South Korea’s ICO Ban Under Fire As Startup Files Constitutional Appeal Against Government
Presto, a blockchain startup with its offices in South Korea has said it will file a constitutional appeal challenging the year-long blanket ban on all activities related to initial coin offerings (ICOs).
South Korea imposed a ban on ICOs in the country in September 2017, mainly due to what the authorities said were regulatory concerns.
That ban has however been challenged severally, with the government facing accusations that it acted unconstitutionally in effecting the prohibition.
According to news reports published by a local media outlet, the government’s failure to provide clarity over the matter has affected the activities of Presto, which now wants the court to determine that the ban is unconstitutional.
Presto’s chief executive Kang Kyung-won said that their company had had several considerations, including “setting up an overseas corporation to issue tokens.”
However, Kyung-won emphasized that they have waited long enough for the government to take concrete steps on the matter of ICO sales. He added that it’d been more than a year yet the government was yet to issue any guidelines or regulations for the market.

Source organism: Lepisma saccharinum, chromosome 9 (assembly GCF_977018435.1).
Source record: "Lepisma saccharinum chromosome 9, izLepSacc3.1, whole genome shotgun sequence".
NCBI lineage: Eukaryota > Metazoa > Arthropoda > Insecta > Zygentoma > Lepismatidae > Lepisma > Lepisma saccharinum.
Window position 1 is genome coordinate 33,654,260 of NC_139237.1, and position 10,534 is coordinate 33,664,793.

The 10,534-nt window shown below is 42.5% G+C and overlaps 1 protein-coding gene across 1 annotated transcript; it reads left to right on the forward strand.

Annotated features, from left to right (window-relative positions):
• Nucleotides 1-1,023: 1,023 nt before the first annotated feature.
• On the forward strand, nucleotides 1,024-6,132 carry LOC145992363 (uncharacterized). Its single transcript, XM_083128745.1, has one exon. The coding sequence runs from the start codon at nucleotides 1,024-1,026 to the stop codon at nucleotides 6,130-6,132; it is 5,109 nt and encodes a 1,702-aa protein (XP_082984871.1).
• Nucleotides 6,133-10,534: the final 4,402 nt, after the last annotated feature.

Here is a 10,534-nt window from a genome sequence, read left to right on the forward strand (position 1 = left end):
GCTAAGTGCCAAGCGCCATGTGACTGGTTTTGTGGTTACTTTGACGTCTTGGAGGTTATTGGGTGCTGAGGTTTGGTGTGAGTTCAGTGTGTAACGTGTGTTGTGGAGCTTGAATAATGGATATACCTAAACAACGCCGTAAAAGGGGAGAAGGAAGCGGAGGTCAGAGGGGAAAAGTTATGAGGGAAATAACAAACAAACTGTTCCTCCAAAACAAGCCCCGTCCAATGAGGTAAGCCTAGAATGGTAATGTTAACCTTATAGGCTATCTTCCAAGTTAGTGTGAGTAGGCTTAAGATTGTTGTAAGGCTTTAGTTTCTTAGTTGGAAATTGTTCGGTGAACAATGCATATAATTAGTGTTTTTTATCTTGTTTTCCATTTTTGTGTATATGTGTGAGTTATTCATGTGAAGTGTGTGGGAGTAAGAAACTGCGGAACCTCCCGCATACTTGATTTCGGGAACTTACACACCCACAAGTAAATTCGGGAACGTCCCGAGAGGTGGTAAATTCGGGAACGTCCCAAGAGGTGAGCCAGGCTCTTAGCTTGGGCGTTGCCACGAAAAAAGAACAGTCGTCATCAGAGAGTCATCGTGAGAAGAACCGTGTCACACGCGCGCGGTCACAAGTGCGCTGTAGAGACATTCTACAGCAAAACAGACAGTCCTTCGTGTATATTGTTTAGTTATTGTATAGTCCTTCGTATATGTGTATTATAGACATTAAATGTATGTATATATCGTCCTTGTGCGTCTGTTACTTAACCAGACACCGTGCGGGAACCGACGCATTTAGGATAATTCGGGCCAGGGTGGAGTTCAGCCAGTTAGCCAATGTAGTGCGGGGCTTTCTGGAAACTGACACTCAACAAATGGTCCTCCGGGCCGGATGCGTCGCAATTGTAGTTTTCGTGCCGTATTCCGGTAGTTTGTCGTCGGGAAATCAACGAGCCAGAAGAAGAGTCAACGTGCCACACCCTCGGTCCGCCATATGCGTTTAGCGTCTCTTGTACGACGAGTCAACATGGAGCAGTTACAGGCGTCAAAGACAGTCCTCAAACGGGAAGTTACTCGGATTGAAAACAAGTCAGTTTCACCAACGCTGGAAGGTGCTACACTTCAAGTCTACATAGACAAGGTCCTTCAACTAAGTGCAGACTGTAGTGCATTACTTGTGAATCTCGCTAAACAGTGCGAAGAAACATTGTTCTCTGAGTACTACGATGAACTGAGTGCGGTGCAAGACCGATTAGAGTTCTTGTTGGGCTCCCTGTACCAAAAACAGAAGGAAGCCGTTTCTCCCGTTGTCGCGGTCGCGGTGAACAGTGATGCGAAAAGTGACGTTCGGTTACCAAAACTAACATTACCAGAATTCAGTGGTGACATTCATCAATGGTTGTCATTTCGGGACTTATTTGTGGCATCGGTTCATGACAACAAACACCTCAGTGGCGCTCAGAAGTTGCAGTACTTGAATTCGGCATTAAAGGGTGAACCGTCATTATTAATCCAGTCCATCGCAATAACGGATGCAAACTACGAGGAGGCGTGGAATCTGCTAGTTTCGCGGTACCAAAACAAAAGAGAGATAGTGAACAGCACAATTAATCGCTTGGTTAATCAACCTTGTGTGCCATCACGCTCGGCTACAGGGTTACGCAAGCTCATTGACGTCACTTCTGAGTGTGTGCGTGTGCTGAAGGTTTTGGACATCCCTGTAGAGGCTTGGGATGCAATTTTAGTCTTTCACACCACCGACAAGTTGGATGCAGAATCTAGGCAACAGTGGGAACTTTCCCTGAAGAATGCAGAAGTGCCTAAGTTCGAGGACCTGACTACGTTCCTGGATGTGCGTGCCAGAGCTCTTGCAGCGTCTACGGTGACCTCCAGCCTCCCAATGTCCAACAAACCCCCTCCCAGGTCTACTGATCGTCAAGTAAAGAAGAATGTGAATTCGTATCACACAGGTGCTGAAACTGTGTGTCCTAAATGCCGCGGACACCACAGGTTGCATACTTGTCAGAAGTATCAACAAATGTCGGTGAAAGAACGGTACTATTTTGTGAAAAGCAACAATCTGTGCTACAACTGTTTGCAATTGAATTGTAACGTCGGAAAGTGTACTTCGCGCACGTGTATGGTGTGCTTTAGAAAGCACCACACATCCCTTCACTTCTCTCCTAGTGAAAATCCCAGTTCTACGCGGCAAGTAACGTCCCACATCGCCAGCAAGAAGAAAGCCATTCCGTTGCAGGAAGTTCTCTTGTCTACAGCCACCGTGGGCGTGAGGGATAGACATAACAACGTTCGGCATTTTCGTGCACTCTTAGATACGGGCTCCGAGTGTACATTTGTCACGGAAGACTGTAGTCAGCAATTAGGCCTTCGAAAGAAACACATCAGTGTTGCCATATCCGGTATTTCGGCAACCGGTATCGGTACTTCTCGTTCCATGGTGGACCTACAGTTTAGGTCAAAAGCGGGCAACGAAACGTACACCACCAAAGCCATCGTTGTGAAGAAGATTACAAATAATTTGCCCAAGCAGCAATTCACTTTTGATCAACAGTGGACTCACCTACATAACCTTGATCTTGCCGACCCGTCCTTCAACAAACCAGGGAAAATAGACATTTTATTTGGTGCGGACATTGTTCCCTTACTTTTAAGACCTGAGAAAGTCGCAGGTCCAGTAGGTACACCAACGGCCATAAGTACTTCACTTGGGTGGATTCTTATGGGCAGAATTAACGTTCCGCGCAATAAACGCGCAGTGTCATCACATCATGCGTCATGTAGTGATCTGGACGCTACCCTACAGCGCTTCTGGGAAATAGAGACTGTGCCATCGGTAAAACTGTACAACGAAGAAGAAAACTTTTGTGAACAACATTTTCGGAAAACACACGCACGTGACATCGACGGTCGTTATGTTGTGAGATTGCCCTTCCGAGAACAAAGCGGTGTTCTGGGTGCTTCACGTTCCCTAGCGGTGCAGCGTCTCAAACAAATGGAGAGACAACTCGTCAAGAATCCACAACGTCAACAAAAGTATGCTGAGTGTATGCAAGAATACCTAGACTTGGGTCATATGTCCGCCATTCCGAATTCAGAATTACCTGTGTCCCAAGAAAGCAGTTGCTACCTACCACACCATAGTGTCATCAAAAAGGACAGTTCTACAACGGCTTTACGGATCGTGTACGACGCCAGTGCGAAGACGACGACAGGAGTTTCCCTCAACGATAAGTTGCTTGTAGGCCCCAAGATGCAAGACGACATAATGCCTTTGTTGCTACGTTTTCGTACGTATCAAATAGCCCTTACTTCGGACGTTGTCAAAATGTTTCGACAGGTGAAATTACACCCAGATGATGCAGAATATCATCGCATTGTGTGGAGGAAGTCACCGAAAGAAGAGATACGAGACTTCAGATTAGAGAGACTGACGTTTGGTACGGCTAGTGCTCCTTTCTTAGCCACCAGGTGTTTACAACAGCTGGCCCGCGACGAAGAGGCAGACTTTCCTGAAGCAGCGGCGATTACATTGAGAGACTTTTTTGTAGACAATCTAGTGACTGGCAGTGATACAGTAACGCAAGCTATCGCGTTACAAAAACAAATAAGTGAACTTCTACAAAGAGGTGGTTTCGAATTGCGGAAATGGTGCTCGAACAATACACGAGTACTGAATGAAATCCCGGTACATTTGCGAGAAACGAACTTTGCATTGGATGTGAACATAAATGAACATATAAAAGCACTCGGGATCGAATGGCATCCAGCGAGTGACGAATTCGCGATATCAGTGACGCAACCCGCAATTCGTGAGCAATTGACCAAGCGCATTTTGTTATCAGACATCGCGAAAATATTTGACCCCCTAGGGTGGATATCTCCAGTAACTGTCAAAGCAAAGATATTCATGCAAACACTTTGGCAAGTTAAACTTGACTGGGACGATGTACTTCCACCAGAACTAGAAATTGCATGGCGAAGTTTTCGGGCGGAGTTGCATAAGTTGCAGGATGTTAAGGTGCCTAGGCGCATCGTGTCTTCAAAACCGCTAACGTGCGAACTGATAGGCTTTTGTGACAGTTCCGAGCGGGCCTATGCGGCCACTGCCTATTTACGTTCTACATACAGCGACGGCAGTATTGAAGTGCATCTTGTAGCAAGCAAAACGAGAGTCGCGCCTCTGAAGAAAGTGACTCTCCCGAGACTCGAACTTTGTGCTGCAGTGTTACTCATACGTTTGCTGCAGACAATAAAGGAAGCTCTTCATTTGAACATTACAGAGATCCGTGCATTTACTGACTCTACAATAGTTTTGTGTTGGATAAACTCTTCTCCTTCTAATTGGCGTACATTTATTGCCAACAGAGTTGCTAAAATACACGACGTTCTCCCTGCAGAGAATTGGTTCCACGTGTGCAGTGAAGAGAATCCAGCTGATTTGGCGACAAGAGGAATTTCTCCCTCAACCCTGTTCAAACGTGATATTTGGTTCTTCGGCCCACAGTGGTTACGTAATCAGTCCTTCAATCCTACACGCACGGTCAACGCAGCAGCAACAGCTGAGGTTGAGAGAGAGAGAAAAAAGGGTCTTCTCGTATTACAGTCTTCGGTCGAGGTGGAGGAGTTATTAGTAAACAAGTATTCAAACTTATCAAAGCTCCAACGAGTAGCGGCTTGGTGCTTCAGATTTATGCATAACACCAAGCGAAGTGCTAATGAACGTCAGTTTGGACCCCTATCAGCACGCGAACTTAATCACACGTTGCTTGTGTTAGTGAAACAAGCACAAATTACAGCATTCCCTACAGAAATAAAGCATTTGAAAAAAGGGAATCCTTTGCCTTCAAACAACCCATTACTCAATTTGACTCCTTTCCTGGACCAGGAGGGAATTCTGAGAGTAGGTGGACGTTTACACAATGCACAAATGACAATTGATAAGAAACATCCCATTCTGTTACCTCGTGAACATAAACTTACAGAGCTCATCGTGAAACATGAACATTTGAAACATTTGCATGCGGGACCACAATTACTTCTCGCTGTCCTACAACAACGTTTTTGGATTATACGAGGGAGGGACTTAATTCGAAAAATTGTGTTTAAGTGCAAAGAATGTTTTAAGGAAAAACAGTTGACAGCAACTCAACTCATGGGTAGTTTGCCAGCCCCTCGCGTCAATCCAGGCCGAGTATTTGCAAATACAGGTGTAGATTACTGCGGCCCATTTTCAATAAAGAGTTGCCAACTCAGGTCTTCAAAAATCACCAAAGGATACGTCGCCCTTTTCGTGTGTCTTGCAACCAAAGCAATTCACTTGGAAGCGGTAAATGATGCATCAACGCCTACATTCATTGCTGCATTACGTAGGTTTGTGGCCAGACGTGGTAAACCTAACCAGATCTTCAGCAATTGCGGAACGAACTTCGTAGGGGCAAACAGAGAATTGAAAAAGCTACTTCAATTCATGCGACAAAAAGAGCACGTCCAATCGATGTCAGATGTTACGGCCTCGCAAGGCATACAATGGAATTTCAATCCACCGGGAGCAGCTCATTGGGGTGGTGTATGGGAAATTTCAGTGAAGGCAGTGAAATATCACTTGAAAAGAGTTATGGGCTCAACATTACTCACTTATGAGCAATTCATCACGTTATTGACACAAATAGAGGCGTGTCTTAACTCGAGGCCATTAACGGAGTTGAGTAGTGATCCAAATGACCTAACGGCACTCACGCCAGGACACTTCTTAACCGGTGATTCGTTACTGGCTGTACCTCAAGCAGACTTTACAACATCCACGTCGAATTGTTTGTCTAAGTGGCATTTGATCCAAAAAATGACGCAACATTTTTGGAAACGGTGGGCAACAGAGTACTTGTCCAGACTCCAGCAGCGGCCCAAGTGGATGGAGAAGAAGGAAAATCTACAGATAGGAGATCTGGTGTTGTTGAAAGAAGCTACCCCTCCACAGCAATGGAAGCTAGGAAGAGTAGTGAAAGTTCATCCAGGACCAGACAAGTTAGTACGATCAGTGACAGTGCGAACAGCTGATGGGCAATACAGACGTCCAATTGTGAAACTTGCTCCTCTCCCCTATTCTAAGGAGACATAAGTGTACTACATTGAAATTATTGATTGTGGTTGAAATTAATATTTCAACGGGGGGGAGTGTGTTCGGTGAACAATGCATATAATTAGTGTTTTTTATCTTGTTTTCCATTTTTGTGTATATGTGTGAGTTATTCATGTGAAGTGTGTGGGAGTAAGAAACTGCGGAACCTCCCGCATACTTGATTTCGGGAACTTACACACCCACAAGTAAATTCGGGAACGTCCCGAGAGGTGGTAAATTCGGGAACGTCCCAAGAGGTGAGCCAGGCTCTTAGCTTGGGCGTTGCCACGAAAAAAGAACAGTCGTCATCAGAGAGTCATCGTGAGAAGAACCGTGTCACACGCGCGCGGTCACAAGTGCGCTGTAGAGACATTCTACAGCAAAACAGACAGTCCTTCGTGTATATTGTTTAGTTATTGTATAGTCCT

He explained that that was the basis of their decision to go to court; to have it declare the “unconstitutionality of the lack of legislation.”
According to Presto, the ban is also an infringement on “people’s freedom of occupation and property” as well as the basic principles of equal rights.
Kyung-Won also alluded to the rapid technological advancement that has come with the developments in the blockchain industry, saying that an ICO ban is illegal and pre-modern and “should not exist any longer.”
“As a blockchain startup company, we face a lot of difficulties due to the ICO ban and the lack of legislation from the government and the Parliament.”
Presto is a platform that provides a “total solution to development teams,” including website building and token issuance services. The firm has been looking to hold the first Decentralized Autonomous Organization-based Initial Coin Offering (DAICO) in the country.
A DAICO utilizes smart contracts that participants can trigger to vote for refunds in case they lose trust in either the team or the project. It is a relatively safer way of raising funds compared to ICOs- of which many have failed to deliver projects while some have turned out into exit scams.
The tough stance that South Korea has over the ICO field in the country contrasts sharply with what has happened in the tiny Mediterranean island state of Malta in the last one year.
“The Blockchain Island” as EU’s smallest nation has come to be known, recently enacted three crypto related bills that have seen it become one of the most crypto-friendly destinations in the world.
Apart from hosting the Blockchain Summit, the Maltese government has also been instrumental in the formation of a seven-member Southern EU blockchain group that includes countries like Spain and France.
All said, however, the crypto industry in South Korea remains one of the most active, with trading volumes continuing to grow every other day.
Disclaimer: This is not investment advice. Cryptocurrencies are highly volatile assets and are very risky investments. Do your research and consult an investment professional before investing. Never invest more than you can afford to lose. Never borrow money to invest in cryptocurrencies.